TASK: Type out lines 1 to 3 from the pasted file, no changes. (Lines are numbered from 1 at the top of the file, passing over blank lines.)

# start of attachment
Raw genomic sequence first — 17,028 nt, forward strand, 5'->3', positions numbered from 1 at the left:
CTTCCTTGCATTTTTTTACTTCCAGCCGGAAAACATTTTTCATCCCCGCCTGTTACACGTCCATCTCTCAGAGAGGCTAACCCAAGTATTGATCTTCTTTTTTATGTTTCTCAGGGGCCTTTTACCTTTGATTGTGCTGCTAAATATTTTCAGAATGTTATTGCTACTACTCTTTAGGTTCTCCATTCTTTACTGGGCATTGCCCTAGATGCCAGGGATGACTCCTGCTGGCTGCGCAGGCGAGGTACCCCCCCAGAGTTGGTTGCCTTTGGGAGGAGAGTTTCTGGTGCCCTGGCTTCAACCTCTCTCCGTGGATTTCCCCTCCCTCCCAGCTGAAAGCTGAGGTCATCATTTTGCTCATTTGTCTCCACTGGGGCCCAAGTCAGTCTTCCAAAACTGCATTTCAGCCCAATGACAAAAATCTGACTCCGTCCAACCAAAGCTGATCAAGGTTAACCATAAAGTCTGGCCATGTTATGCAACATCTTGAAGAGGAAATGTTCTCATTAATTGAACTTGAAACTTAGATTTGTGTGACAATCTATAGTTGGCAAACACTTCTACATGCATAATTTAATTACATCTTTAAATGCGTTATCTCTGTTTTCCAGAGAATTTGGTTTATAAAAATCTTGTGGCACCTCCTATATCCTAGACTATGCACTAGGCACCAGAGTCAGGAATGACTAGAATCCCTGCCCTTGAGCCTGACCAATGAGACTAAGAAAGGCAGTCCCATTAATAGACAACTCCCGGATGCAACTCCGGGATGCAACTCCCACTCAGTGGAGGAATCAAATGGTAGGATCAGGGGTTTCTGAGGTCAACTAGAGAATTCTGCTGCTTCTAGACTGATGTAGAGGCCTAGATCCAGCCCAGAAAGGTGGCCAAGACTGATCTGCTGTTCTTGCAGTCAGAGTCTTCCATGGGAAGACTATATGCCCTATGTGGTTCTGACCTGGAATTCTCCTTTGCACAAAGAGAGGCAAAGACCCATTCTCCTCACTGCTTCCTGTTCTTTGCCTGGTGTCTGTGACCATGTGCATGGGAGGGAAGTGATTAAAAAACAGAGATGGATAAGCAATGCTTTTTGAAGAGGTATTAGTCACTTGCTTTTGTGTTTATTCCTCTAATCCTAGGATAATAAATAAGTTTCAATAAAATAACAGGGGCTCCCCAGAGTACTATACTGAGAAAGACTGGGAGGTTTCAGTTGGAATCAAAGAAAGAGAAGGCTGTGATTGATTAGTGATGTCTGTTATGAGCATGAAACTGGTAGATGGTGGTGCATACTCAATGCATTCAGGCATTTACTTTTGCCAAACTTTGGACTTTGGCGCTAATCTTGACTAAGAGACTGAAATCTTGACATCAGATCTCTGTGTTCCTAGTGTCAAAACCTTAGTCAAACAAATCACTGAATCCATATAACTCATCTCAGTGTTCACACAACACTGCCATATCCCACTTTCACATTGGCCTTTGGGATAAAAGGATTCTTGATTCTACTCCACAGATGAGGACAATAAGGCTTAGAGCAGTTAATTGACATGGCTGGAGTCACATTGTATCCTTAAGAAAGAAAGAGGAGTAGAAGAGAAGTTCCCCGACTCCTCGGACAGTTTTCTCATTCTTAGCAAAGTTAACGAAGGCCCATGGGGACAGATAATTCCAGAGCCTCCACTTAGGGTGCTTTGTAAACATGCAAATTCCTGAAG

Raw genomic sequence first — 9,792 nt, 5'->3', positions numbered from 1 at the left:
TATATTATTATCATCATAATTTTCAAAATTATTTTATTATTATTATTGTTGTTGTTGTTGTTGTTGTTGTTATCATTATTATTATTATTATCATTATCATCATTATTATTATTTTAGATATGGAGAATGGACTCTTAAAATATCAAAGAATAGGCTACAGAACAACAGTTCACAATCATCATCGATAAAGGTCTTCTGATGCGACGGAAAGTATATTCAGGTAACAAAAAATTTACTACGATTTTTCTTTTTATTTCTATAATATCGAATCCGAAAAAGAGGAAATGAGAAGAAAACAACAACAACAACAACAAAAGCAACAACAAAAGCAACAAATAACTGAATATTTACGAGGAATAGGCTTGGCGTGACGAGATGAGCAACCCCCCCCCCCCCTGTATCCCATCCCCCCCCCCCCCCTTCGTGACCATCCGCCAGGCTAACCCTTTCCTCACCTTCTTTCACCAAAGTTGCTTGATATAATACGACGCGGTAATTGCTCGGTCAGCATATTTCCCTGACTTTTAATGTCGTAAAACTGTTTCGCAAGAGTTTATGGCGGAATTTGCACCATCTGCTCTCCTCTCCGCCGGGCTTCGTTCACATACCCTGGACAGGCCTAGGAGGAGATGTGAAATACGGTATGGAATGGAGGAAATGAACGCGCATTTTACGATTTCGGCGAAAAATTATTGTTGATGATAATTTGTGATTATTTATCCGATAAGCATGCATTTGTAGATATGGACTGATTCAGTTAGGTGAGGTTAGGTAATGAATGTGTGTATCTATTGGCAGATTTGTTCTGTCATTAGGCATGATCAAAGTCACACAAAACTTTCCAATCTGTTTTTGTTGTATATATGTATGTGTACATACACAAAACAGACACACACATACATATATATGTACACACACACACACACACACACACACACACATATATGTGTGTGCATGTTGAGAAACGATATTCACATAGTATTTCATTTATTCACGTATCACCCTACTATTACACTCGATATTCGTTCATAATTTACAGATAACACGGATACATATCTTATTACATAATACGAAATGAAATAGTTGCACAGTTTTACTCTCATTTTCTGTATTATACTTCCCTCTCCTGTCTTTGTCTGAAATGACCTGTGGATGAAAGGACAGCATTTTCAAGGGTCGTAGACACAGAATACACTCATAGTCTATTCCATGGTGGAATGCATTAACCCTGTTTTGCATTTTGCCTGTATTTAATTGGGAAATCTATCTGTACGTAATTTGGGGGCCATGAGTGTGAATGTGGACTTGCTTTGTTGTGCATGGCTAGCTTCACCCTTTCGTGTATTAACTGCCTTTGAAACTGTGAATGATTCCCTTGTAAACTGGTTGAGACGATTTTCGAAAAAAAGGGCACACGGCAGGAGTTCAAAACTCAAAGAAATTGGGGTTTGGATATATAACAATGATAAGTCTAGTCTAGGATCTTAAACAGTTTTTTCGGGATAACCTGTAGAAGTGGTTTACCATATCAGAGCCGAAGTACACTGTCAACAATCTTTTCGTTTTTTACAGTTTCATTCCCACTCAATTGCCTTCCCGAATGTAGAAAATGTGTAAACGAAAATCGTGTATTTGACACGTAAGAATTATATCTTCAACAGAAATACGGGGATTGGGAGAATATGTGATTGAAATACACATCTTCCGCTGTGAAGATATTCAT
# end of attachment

Raw genomic sequence first — 17,028 nt, forward strand, 5'->3', positions numbered from 1 at the left:
CTTCCTTGCATTTTTTTACTTCCAGCCGGAAAACATTTTTCATCCCCGCCTGTTACACGTCCATCTCTCAGAGAGGCTAACCCAAGTATTGATCTTCTTTTTTATGTTTCTCAGGGGCCTTTTACCTTTGATTGTGCTGCTAAATATTTTCAGAATGTTATTGCTACTACTCTTTAGGTTCTCCATTCTTTACTGGGCATTGCCCTAGATGCCAGGGATGACTCCTGCTGGCTGCGCAGGCGAGGTACCCCCCCAGAGTTGGTTGCCTTTGGGAGGAGAGTTTCTGGTGCCCTGGCTTCAACCTCTCTCCGTGGATTTCCCCTCCCTCCCAGCTGAAAGCTGAGGTCATCATTTTGCTCATTTGTCTCCACTGGGGCCCAAGTCAGTCTTCCAAAACTGCATTTCAGCCCAATGACAAAAATCTGACTCCGTCCAACCAAAGCTGATCAAGGTTAACCATAAAGTCTGGCCATGTTATGCAACATCTTGAAGAGGAAATGTTCTCATTAATTGAACTTGAAACTTAGATTTGTGTGACAATCTATAGTTGGCAAACACTTCTACATGCATAATTTAATTACATCTTTAAATGCGTTATCTCTGTTTTCCAGAGAATTTGGTTTATAAAAATCTTGTGGCACCTCCTATATCCTAGACTATGCACTAGGCACCAGAGTCAGGAATGACTAGAATCCCTGCCCTTGAGCCTGACCAATGAGACTAAGAAAGGCAGTCCCATTAATAGACAACTCCCGGATGCAACTCCGGGATGCAACTCCCACTCAGTGGAGGAATCAAATGGTAGGATCAGGGGTTTCTGAGGTCAACTAGAGAATTCTGCTGCTTCTAGACTGATGTAGAGGCCTAGATCCAGCCCAGAAAGGTGGCCAAGACTGATCTGCTGTTCTTGCAGTCAGAGTCTTCCATGGGAAGACTATATGCCCTATGTGGTTCTGACCTGGAATTCTCCTTTGCACAAAGAGAGGCAAAGACCCATTCTCCTCACTGCTTCCTGTTCTTTGCCTGGTGTCTGTGACCATGTGCATGGGAGGGAAGTGATTAAAAAACAGAGATGGATAAGCAATGCTTTTTGAAGAGGTATTAGTCACTTGCTTTTGTGTTTATTCCTCTAATCCTAGGATAATAAATAAGTTTCAATAAAATAACAGGGGCTCCCCAGAGTACTATACTGAGAAAGACTGGGAGGTTTCAGTTGGAATCAAAGAAAGAGAAGGCTGTGATTGATTAGTGATGTCTGTTATGAGCATGAAACTGGTAGATGGTGGTGCATACTCAATGCATTCAGGCATTTACTTTTGCCAAACTTTGGACTTTGGCGCTAATCTTGACTAAGAGACTGAAATCTTGACATCAGATCTCTGTGTTCCTAGTGTCAAAACCTTAGTCAAACAAATCACTGAATCCATATAACTCATCTCAGTGTTCACACAACACTGCCATATCCCACTTTCACATTGGCCTTTGGGATAAAAGGATTCTTGATTCTACTCCACAGATGAGGACAATAAGGCTTAGAGCAGTTAATTGACATGGCTGGAGTCACATTGTATCCTTAAGAAAGAAAGAGGAGTAGAAGAGAAGTTCCCCGACTCCTCGGACAGTTTTCTCATTCTTAGCAAAGTTAACGAAGGCCCATGGGGACAGATAATTCCAGAGCCTCCACTTAGGGTGCTTTGTAAACATGCAAATTCCTGAAG

Raw genomic sequence first — 9,792 nt, 5'->3', positions numbered from 1 at the left: